Why don’t I get on with my manager? Its a question I get asked regularly in coaching sessions.
My coaching practice in recent times has had a key strand about helping executives land successfully in new organisations. Often that’s been where individuals have been granted outplacement support by their former employer. One of my Chiumento colleagues will usually have helped them land a new job. I then take over to help them prepare for their first 100 days in their new role.
What most want to discuss in those sessions is why things went wrong last time around. Getting a new job is great, but the legacy of a painful exit is usually accompanied by the fear of history repeating itself. That’s why we often talk about career transition – the journey isn’t over when you get a job offer. You still have work to do.
To move forward successfully you have to let go of the past. Which is why the conversation often starts with “what went wrong?” last time around. Invariably a strand of that revolves around concerns about relationships either with a boss or a major stakeholder.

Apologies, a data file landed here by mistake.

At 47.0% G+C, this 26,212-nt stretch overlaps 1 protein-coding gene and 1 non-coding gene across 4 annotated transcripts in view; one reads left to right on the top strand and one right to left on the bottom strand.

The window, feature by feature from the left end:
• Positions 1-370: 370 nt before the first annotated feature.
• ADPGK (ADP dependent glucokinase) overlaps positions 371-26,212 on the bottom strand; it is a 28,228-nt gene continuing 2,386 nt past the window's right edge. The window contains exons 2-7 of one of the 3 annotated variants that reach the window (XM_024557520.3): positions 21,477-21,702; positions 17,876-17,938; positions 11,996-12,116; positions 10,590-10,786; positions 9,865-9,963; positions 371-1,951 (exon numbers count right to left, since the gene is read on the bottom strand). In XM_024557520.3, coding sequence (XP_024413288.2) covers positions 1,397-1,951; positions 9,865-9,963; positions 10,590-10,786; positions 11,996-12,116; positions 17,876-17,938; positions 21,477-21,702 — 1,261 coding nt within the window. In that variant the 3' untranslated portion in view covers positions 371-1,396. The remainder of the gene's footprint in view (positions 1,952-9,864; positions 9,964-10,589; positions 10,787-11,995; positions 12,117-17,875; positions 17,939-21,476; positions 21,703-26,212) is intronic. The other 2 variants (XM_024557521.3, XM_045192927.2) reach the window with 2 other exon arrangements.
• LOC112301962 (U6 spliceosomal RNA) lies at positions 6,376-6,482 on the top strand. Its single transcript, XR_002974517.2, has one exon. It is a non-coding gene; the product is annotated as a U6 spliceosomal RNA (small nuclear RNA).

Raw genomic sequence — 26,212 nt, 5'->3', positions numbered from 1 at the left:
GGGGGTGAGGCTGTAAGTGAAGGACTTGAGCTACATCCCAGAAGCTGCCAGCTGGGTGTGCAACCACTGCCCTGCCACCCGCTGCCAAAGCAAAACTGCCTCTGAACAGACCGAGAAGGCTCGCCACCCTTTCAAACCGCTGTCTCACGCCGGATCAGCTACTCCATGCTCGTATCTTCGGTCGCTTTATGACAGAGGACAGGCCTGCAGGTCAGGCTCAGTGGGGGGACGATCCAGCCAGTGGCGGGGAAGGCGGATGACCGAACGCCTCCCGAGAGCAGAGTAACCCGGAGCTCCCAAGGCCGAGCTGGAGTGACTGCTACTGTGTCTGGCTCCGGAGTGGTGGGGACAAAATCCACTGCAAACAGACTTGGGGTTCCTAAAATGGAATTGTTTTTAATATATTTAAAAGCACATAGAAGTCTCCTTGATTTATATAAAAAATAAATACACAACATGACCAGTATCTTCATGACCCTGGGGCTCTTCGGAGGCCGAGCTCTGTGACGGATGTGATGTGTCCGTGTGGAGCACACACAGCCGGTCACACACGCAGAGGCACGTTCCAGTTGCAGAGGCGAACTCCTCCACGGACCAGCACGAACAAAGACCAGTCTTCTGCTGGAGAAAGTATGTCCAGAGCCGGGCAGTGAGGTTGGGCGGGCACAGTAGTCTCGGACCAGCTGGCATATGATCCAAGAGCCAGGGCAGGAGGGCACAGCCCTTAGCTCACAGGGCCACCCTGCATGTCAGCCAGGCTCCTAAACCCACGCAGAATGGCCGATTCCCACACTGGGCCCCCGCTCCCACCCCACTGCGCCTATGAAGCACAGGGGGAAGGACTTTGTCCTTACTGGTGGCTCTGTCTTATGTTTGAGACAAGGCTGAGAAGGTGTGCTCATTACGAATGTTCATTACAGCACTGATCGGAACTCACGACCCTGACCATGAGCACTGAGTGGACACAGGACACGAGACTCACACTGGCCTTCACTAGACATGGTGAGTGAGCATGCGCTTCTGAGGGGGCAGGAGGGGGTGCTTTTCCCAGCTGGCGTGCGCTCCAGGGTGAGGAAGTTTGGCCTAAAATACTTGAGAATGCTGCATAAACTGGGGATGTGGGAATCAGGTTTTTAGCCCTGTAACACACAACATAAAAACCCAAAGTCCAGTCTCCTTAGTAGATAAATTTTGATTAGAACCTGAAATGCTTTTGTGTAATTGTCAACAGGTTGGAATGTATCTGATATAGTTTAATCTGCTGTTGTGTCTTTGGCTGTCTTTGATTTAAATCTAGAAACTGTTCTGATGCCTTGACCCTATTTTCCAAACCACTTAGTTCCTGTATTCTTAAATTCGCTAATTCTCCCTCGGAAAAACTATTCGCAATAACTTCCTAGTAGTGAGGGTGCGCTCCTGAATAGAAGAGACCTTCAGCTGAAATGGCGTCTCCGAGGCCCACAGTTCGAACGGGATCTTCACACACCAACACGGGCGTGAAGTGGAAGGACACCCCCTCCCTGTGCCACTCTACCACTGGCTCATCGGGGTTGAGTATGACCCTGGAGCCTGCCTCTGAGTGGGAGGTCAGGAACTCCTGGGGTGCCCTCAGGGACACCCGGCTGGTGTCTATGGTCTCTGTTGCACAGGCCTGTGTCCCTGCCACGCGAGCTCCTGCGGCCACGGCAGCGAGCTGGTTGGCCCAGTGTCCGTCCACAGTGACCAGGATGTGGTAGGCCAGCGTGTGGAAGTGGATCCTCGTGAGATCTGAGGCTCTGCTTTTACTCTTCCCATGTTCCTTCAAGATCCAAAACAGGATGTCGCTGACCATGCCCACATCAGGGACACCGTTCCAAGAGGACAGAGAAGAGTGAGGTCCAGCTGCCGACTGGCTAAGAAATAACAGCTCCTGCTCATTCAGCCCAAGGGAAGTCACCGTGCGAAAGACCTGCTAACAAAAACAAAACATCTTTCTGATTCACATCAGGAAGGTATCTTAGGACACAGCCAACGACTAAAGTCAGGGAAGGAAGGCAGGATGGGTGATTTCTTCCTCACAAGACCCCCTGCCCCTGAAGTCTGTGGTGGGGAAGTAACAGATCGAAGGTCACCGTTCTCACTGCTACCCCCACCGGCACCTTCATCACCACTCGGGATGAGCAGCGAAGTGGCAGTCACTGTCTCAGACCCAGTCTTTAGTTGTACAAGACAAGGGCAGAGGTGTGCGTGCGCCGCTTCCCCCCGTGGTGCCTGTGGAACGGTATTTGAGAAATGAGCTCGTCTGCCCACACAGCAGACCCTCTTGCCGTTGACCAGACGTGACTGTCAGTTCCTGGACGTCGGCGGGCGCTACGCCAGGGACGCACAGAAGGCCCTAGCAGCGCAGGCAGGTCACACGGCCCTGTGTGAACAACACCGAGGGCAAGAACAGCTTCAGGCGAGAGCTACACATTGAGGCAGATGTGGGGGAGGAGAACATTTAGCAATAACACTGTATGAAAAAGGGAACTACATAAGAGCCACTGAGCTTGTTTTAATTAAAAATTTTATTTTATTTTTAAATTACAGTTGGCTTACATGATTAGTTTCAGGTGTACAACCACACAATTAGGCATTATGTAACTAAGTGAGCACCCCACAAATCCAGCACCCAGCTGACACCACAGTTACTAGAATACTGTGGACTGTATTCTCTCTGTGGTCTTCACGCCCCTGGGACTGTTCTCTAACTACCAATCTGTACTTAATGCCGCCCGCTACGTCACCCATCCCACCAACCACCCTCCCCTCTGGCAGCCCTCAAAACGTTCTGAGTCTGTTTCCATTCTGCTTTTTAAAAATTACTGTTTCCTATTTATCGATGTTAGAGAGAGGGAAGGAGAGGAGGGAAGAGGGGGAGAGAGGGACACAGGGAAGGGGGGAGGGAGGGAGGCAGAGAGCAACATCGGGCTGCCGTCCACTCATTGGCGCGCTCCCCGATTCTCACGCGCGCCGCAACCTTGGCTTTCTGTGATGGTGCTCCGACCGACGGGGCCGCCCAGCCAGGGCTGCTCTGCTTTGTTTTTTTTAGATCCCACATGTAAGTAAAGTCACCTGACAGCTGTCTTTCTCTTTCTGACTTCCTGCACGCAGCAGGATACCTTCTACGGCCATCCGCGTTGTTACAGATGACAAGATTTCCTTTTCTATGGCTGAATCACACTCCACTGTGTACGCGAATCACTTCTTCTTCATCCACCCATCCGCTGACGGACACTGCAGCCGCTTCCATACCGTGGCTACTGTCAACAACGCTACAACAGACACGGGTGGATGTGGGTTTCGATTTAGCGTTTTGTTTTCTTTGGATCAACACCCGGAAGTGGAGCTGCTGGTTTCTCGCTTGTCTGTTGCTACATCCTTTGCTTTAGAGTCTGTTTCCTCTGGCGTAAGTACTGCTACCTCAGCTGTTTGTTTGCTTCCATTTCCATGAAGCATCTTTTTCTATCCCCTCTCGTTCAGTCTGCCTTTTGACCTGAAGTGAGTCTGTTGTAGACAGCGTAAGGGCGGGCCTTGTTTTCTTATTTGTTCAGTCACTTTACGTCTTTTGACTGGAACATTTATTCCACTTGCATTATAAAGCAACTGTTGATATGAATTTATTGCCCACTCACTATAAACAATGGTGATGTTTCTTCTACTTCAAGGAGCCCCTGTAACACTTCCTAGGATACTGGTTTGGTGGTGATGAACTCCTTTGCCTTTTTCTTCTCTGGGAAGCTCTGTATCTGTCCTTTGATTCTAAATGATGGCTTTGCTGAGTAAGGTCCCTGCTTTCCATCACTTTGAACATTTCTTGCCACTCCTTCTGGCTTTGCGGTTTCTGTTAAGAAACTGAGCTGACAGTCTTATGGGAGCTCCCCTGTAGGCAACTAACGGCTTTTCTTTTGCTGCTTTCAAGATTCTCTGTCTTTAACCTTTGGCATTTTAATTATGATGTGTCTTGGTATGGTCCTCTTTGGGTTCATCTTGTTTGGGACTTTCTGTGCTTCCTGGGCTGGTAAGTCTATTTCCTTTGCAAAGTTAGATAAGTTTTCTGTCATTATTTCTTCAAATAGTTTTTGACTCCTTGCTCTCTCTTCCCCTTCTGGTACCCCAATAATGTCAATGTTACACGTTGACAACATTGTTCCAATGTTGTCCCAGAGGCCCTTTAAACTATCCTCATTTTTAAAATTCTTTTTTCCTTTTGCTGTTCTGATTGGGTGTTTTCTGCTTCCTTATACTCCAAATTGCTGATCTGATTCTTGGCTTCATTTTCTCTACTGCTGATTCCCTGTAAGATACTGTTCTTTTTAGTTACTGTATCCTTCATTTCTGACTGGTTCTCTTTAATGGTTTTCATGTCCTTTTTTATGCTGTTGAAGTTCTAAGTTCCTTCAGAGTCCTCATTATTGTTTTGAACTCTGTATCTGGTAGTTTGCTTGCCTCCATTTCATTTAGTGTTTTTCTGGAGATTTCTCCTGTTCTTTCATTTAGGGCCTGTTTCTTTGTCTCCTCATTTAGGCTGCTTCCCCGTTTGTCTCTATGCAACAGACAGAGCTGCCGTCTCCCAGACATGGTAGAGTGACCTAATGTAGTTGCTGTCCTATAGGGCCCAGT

We all have preferences. And that hard wires us to behave in particular ways. This is a very old exercise but I think worth repeating.
- Get a pen and a piece of paper.
- Sign your name on the paper.
- Now put the pen in your other hand.
- Sign your name again.
You will inevitably have made the first signature using your dominant hand. It will have been done quickly – probably on “auto pilot”. You just do it naturally. And you don’t have to think about it. That’s because it is your preference.
The second signature will likely have been a completely different story. People talk about how that experience was uncomfortable – even unnatural. They talk about feeling clumsy or incompetent. And the end result is usually poor.
Behaviour at work follows a similar pattern. We behave in a way that feels natural and comfortable for us. And feel uncomnfortable when asked or expected to behave against type. The problem often comes when our preferred behaviour is at odds with those around us.